Josie de Guzman follows the Alley party line in terms of comic style, being goofy and loud and more than a little manic in her desperation, while Jay Sullivan does a fine job of playing Spike in limited amounts of clothing, making every guy in the audience feel dreadfully out of shape. Sarah Nealis is idealistic and touching as Nina, the young acting hopeful who takes an affectionate “Uncle Vanya” interest in Bean’s character – while Rachael Holmes as Cassandra rules the stage every time she’s given some new hilariously dark pronouncement to make. As the family’s “cleaning lady,” she’s a soul sister who’s wandered into Greek tragedy by accident. And like so many of us in the Chekhovian sense, she’s fallen and she can’t get up.

Photos by Jann Whaley: (top) Jeffrey Bean and Sharon Lockwood; (bottom) Jay Sullivan and Sarah Nealis.

Alley Theatre

‘War Horse’ in Houston

28 May

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How is it possible, you will ask yourself walking out of the Hobby Center, that you’ve just watched a play about the dark, dreary and impoverished English countryside giving way to the horrific trench warfare of World War I – and it still managed to be the most visually beautiful piece of theater you’ve ever seen.

The self-answer to your self-question has everything to do with the National Theatre of Great Britain’s evocative, poetic rendering of War Horse, a book that has also become a popular film by no less than Stephen Spielberg. Having now experienced the current touring production at the Hobby Center, I’m tempted to believe this story of “a boy and his horse” was destined for the stage all along. Then again, that took some doing.

Foremost, there’s the little matter of the horse. A showbiz axiom is to never work with children or animals, and in anything titled War Horse, it seems somebody’s going to have to. The single most magical and unforgettable decision made by the production team working to stage Michael Morpurgo’s novel was inviting the Handspring Puppet Company to create the horse named Joey and his equine pals. More than any similar stage illusion I’ve ever seen, including the clever-enough animals in The Lion King, these horses manage to be so realistic that we “pay no attention” to the men  walking them around yet also so powerful and lyrical, all mane and tail and muscle, that they become a kind of visual poetry.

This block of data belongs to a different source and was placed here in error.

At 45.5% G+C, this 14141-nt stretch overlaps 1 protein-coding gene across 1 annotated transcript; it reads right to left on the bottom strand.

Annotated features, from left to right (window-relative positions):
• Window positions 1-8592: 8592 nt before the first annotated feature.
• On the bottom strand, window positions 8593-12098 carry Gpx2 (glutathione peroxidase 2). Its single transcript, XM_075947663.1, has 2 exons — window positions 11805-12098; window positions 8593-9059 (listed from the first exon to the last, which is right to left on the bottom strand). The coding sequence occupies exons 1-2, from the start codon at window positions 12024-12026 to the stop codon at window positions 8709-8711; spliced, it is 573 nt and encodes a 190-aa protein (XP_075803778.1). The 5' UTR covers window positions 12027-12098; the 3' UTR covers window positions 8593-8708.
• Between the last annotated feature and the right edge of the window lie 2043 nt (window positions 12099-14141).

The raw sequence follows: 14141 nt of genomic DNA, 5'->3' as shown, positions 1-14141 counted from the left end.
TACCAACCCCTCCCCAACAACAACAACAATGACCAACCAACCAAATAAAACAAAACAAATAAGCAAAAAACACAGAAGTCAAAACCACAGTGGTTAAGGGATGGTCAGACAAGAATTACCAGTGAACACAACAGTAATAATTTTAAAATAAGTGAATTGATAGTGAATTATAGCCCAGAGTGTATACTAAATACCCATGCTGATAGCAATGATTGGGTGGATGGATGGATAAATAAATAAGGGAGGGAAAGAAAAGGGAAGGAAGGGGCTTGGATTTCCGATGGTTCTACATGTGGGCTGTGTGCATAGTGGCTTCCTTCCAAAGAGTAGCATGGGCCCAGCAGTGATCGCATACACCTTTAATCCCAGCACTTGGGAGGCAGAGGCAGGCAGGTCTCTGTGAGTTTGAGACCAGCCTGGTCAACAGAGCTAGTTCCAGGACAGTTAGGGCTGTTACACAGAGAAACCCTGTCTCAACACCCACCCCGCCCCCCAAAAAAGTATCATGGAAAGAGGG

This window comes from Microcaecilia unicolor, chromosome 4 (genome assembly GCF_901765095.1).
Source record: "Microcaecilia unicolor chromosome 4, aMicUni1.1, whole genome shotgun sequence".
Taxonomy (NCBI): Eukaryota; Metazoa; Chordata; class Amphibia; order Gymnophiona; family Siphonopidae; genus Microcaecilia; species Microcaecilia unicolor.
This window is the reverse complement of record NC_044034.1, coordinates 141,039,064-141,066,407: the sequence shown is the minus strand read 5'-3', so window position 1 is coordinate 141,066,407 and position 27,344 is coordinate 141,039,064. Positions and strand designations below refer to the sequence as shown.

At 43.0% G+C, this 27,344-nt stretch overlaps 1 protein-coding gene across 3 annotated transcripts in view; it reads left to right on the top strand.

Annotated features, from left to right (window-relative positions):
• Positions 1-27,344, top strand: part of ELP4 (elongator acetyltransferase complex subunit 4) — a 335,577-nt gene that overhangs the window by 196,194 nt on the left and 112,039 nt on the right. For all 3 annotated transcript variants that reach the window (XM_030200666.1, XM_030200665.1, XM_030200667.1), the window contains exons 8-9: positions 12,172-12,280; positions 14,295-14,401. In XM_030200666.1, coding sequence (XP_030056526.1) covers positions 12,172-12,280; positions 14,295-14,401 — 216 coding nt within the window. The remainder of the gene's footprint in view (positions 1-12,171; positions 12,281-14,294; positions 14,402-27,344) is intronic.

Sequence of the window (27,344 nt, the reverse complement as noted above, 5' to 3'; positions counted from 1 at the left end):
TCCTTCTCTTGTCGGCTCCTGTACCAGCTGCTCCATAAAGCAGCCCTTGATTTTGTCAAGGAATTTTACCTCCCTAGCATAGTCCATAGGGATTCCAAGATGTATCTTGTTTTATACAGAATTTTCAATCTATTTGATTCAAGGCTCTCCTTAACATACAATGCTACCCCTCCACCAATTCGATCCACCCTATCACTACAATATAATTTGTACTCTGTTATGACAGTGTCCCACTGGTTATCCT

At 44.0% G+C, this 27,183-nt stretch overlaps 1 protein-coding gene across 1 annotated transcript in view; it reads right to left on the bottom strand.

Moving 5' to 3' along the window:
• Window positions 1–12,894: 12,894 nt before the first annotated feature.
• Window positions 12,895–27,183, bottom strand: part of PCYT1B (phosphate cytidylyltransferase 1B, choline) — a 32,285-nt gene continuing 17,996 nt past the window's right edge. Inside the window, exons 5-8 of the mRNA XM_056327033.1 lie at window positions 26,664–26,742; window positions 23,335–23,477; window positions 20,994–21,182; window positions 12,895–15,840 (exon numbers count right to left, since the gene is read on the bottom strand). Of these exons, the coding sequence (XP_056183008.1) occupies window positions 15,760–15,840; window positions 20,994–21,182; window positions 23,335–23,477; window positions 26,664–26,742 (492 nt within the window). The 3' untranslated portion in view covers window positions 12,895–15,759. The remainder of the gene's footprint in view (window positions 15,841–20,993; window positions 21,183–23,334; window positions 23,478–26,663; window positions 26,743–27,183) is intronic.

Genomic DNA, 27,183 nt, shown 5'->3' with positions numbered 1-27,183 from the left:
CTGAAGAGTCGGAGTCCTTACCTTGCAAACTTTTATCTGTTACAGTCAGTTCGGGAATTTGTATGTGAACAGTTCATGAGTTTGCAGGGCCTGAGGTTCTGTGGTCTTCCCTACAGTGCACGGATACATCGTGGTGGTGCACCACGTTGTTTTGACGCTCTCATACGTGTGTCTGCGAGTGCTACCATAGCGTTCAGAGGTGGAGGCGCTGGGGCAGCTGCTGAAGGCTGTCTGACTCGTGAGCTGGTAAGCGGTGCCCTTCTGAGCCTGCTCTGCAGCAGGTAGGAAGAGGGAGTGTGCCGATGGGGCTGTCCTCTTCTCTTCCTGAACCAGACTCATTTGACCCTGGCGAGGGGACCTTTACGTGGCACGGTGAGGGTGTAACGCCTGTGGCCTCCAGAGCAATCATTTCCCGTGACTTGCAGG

The story takes a while to get going: slow-witted country man buys horse to best his estranged brother at a village auction, gives said horse to his teenaged son (who shows a special skill at training the animal) but then accepts an offer to sell the horse to the British Army heading off to fight the Kaiser in Belgium and France. Fearing for his best friend’s life, the teenager will eventually enlist in the infantry and go off to find him amid the carnage.

Two major components join the puppets in creating indelible moments of beauty. One is the simple set formed and reformed around projections on what looks like a violent gash across the stage’s backdrop. Many scenes – rustic etchings mostly, occasionally giving us a time cue from 1912 to 1918 – merely establish place. Still, the projections truly earn their keep when combat kicks in and they create the motion of a ground attack, the ear-splitting violence of an artillery bombardment and the quick suffusions of blood that are the too-casual result of all such military misadventures. At times, the stage fills and trembles with such a “light show” that Jefferson Airplane would feel at home performing “White Rabbit.”